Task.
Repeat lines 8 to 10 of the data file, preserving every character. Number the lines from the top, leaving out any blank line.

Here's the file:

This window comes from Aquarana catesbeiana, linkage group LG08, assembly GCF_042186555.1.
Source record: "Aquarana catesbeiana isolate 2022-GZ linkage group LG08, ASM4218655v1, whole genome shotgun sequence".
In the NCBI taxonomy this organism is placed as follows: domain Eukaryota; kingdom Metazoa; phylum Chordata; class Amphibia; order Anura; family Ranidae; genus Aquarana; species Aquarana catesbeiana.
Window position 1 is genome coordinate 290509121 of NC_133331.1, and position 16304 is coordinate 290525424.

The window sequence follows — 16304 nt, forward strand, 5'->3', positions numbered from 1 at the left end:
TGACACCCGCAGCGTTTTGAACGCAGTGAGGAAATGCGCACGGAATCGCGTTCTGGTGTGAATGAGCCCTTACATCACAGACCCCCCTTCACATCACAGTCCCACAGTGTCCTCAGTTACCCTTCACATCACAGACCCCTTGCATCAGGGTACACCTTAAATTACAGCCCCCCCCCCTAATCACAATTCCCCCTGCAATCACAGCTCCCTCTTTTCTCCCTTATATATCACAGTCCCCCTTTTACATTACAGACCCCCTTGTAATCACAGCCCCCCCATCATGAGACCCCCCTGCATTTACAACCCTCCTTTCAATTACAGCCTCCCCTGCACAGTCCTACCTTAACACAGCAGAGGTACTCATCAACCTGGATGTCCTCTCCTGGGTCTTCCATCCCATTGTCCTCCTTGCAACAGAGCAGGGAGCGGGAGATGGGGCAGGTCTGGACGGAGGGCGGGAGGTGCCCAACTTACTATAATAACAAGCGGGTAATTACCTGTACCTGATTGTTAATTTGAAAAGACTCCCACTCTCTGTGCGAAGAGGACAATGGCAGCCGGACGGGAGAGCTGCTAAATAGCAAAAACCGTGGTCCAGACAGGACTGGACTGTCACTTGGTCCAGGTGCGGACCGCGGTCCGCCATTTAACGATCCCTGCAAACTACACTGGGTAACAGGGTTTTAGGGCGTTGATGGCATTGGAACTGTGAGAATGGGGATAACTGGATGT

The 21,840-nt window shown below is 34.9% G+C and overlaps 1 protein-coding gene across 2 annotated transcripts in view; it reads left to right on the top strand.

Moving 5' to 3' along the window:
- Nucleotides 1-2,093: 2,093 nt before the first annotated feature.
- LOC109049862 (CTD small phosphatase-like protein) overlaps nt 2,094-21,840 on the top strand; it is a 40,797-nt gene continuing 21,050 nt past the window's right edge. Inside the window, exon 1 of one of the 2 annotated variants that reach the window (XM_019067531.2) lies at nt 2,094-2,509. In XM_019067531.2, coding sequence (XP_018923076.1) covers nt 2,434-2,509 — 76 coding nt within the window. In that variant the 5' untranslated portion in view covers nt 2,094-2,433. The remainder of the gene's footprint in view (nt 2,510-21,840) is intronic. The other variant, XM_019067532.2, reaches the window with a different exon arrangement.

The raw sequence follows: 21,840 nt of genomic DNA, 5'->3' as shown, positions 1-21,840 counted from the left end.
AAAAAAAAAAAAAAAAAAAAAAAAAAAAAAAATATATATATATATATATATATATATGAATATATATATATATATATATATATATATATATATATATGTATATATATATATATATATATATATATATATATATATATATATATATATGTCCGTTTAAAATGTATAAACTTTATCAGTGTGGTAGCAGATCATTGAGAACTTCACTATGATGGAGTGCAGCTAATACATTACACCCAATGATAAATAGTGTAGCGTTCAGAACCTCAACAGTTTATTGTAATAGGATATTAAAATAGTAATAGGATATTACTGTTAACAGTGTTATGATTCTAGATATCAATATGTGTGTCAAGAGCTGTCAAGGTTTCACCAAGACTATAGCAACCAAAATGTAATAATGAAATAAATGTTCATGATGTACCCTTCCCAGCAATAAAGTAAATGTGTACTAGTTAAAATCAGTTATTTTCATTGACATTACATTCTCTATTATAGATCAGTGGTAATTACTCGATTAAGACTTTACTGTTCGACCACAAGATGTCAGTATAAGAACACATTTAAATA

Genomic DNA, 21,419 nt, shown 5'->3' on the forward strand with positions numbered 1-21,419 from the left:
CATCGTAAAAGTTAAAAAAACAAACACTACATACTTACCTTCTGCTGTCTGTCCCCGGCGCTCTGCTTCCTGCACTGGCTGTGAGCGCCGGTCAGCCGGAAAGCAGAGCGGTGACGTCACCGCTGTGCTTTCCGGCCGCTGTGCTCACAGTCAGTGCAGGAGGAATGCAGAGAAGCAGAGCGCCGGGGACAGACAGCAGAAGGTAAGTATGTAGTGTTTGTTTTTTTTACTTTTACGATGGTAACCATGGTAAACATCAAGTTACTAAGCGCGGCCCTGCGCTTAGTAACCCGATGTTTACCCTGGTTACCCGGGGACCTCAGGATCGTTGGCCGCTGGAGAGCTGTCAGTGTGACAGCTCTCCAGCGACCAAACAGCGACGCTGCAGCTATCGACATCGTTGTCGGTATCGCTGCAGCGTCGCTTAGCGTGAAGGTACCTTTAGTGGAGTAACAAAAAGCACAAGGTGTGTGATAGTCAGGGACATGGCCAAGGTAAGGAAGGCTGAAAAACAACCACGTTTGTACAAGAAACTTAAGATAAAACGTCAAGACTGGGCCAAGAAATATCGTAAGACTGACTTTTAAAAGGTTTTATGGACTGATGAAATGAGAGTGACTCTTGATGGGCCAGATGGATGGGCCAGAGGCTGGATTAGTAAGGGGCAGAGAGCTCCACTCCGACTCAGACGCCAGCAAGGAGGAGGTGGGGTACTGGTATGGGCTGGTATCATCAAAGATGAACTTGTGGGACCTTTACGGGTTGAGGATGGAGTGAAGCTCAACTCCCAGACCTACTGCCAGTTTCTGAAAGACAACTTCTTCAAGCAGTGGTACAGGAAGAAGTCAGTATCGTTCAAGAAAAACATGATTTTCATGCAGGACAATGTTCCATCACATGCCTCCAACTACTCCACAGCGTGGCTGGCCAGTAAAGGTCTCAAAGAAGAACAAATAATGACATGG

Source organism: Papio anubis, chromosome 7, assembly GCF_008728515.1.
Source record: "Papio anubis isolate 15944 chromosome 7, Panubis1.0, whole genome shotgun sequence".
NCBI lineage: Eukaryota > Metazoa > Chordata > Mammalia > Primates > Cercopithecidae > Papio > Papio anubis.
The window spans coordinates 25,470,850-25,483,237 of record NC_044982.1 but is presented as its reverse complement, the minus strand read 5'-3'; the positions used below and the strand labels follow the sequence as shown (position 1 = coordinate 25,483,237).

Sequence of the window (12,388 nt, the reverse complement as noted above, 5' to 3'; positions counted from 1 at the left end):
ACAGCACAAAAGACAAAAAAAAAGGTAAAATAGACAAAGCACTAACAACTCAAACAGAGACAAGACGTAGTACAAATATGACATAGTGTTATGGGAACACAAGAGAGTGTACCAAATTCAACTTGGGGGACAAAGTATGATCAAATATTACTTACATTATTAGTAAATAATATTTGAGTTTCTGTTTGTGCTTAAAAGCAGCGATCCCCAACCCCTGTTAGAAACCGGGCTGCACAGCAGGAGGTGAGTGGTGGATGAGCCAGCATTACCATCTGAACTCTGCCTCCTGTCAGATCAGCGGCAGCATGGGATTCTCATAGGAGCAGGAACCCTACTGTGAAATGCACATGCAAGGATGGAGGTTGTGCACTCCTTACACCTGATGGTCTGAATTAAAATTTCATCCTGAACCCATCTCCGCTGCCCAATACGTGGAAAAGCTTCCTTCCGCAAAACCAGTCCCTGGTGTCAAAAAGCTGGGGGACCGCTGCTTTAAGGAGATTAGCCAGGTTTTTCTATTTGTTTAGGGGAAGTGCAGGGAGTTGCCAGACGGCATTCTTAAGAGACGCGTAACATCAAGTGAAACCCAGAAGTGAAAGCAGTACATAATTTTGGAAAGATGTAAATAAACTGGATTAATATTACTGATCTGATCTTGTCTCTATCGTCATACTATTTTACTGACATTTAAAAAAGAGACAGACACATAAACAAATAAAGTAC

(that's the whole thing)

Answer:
Moving 5' to 3' along the window:
- Nucleotides 1-2,093: 2,093 nt before the first annotated feature.
- LOC109049862 (CTD small phosphatase-like protein) overlaps nt 2,094-21,840 on the top strand; it is a 40,797-nt gene continuing 21,050 nt past the window's right edge. Inside the window, exon 1 of one of the 2 annotated variants that reach the window (XM_019067531.2) lies at nt 2,094-2,509. In XM_019067531.2, coding sequence (XP_018923076.1) covers nt 2,434-2,509 — 76 coding nt within the window. In that variant the 5' untranslated portion in view covers nt 2,094-2,433. The remainder of the gene's footprint in view (nt 2,510-21,840) is intronic. The other variant, XM_019067532.2, reaches the window with a different exon arrangement.